There are actually conflicting opinions surrounding this issue. Some experts argue that it’s, in fact, best to go first. According to an article published in Psychological Science by Uri Simonsohn of the Wharton School and Francesca Gino of the Harvard Business School, researchers found that candidates interviewed earlier in the process received a more objective evaluation.

The reason? The researchers stated it was because the interviewers were reluctant to give a high score to a candidate who followed consecutive candidates who also received high scores.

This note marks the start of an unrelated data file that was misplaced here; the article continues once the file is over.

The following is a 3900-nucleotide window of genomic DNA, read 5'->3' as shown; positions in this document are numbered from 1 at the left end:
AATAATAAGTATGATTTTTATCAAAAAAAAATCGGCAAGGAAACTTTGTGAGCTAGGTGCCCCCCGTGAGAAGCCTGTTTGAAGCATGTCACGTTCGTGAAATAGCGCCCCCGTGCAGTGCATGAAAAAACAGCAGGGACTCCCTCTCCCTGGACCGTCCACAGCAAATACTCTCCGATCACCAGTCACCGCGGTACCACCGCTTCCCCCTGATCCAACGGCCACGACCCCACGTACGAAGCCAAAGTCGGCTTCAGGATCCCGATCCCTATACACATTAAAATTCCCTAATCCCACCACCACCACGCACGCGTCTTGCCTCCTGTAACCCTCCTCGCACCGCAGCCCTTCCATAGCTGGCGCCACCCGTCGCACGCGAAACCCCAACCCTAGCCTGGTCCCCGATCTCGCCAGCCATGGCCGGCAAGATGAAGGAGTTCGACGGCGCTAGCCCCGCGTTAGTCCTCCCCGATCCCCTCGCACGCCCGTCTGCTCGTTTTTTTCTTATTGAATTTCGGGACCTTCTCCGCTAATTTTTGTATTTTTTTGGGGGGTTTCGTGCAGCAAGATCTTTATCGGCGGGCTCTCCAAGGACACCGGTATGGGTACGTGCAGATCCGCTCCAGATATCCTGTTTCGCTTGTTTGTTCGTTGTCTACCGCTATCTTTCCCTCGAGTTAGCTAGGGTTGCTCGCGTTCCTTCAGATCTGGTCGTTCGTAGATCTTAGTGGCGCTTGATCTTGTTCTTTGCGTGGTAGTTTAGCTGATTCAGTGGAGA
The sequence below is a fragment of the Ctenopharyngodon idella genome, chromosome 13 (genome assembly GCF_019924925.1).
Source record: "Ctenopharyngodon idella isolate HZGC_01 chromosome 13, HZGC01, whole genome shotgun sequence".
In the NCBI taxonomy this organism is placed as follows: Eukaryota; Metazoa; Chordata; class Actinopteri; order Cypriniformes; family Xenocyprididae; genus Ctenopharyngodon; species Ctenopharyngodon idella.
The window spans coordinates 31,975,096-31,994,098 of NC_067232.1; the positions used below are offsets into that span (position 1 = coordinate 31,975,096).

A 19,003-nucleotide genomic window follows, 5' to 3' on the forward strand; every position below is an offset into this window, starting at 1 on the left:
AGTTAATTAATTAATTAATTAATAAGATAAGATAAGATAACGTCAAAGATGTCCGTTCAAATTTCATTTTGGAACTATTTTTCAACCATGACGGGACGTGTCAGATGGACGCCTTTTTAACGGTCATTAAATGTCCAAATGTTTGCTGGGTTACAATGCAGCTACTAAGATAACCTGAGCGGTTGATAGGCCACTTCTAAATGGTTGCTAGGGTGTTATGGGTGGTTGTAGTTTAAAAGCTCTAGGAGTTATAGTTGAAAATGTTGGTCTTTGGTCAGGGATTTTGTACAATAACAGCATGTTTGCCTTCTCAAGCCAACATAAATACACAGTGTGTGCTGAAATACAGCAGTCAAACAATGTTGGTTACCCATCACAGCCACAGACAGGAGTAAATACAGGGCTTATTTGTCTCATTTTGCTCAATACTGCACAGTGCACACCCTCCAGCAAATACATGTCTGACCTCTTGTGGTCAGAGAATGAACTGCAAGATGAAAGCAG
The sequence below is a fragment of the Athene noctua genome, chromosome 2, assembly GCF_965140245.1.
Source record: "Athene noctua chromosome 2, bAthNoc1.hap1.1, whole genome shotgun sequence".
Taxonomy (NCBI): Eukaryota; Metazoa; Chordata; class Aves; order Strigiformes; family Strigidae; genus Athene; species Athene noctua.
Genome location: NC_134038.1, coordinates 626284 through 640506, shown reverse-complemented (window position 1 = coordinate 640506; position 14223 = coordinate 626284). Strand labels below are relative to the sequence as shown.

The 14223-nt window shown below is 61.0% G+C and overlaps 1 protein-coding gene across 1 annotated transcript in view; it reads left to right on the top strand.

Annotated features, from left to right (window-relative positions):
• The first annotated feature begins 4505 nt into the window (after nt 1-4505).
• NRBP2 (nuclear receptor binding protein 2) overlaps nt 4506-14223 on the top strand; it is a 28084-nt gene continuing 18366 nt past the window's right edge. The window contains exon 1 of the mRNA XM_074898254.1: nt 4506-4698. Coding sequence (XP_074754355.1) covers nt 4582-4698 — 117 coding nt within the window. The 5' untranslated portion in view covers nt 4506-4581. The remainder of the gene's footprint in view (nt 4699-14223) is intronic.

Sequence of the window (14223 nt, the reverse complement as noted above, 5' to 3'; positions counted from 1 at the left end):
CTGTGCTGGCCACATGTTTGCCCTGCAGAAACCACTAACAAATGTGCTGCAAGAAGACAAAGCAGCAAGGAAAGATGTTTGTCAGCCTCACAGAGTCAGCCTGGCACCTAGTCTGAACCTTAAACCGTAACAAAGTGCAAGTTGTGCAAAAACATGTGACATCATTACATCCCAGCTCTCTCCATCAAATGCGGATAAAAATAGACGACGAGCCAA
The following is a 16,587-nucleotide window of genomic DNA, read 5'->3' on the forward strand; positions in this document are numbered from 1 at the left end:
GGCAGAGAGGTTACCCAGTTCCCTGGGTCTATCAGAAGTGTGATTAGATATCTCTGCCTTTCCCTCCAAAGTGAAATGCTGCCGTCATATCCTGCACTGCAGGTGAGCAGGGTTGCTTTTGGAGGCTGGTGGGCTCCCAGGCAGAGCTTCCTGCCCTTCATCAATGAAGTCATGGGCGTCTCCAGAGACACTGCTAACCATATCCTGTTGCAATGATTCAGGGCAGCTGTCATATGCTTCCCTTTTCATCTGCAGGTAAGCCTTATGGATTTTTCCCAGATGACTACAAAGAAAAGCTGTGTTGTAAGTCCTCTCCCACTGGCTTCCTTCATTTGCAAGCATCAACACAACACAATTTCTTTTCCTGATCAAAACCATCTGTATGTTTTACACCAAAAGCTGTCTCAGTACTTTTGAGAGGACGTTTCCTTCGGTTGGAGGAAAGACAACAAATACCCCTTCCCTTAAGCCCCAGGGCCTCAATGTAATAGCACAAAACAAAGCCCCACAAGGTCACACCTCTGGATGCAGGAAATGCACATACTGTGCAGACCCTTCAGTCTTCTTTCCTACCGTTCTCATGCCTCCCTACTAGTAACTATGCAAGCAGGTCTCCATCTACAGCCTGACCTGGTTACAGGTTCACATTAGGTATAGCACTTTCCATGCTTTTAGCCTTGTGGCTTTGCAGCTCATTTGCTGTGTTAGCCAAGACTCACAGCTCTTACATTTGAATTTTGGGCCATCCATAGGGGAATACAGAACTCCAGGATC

However, other experts believe the end of the day is the best time for an interview. In contract to those who tout early morning interviews, they believe there’s an advantage to being fresh in the minds of the interviewing committee once the interviews are over.

And the controversy doesn’t end there.

In addition to times, there’s also a question as to when is the best day to schedule an interview: Monday, Friday, or mid-week? Some experts advise mid-week, from Tuesday to Thursday. The logic is that you’ll then have the hiring manager’s full attention, rather than if you were to schedule an interview on a hectic Monday morning or at the end of the day, right before the weekend.

Some theories say first thing is better, and others believe the last interview slot will be remembered more. But really, as one of the leading employment agencies in Staunton, Adams & Garth knows interview order doesn’t make a huge impact.